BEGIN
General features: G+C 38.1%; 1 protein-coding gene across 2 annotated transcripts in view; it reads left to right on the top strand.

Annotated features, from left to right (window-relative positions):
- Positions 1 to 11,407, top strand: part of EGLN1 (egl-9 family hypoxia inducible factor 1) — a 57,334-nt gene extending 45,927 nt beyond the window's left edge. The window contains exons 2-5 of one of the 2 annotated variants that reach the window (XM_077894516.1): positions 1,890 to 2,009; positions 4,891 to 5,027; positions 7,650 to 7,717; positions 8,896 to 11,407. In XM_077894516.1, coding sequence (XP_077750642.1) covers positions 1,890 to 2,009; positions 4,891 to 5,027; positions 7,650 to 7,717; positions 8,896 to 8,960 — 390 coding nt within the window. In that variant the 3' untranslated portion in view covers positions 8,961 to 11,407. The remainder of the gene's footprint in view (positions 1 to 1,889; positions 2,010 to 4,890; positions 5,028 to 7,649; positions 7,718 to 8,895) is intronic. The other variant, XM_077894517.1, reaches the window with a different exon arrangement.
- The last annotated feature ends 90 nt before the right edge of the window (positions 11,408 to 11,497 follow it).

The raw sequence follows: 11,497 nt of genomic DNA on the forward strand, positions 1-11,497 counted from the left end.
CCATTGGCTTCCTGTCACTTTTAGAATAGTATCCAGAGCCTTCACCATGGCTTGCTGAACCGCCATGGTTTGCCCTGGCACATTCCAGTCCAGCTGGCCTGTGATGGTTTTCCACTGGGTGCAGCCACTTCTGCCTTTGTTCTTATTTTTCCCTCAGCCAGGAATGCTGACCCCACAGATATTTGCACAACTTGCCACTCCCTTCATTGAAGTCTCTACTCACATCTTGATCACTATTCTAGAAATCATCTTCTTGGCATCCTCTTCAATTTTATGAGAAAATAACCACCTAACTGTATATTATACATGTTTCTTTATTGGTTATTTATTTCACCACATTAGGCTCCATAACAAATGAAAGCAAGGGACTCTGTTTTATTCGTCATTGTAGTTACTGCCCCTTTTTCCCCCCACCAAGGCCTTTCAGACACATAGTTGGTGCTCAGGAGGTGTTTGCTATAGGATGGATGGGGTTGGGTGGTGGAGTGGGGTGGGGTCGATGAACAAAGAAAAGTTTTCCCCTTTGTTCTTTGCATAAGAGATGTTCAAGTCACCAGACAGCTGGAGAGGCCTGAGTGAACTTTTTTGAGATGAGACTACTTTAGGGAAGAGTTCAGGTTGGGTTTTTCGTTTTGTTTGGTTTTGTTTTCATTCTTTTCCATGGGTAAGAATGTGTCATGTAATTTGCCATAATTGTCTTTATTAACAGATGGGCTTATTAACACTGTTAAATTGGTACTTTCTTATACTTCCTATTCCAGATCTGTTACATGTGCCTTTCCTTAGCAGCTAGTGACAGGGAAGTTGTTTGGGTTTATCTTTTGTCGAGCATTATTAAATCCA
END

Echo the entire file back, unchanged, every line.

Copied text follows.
General features: G+C 38.1%; 1 protein-coding gene across 2 annotated transcripts in view; it reads left to right on the top strand.

Annotated features, from left to right (window-relative positions):
- Positions 1 to 11,407, top strand: part of EGLN1 (egl-9 family hypoxia inducible factor 1) — a 57,334-nt gene extending 45,927 nt beyond the window's left edge. The window contains exons 2-5 of one of the 2 annotated variants that reach the window (XM_077894516.1): positions 1,890 to 2,009; positions 4,891 to 5,027; positions 7,650 to 7,717; positions 8,896 to 11,407. In XM_077894516.1, coding sequence (XP_077750642.1) covers positions 1,890 to 2,009; positions 4,891 to 5,027; positions 7,650 to 7,717; positions 8,896 to 8,960 — 390 coding nt within the window. In that variant the 3' untranslated portion in view covers positions 8,961 to 11,407. The remainder of the gene's footprint in view (positions 1 to 1,889; positions 2,010 to 4,890; positions 5,028 to 7,649; positions 7,718 to 8,895) is intronic. The other variant, XM_077894517.1, reaches the window with a different exon arrangement.
- The last annotated feature ends 90 nt before the right edge of the window (positions 11,408 to 11,497 follow it).

The raw sequence follows: 11,497 nt of genomic DNA on the forward strand, positions 1-11,497 counted from the left end.
CCATTGGCTTCCTGTCACTTTTAGAATAGTATCCAGAGCCTTCACCATGGCTTGCTGAACCGCCATGGTTTGCCCTGGCACATTCCAGTCCAGCTGGCCTGTGATGGTTTTCCACTGGGTGCAGCCACTTCTGCCTTTGTTCTTATTTTTCCCTCAGCCAGGAATGCTGACCCCACAGATATTTGCACAACTTGCCACTCCCTTCATTGAAGTCTCTACTCACATCTTGATCACTATTCTAGAAATCATCTTCTTGGCATCCTCTTCAATTTTATGAGAAAATAACCACCTAACTGTATATTATACATGTTTCTTTATTGGTTATTTATTTCACCACATTAGGCTCCATAACAAATGAAAGCAAGGGACTCTGTTTTATTCGTCATTGTAGTTACTGCCCCTTTTTCCCCCCACCAAGGCCTTTCAGACACATAGTTGGTGCTCAGGAGGTGTTTGCTATAGGATGGATGGGGTTGGGTGGTGGAGTGGGGTGGGGTCGATGAACAAAGAAAAGTTTTCCCCTTTGTTCTTTGCATAAGAGATGTTCAAGTCACCAGACAGCTGGAGAGGCCTGAGTGAACTTTTTTGAGATGAGACTACTTTAGGGAAGAGTTCAGGTTGGGTTTTTCGTTTTGTTTGGTTTTGTTTTCATTCTTTTCCATGGGTAAGAATGTGTCATGTAATTTGCCATAATTGTCTTTATTAACAGATGGGCTTATTAACACTGTTAAATTGGTACTTTCTTATACTTCCTATTCCAGATCTGTTACATGTGCCTTTCCTTAGCAGCTAGTGACAGGGAAGTTGTTTGGGTTTATCTTTTGTCGAGCATTATTAAATCCA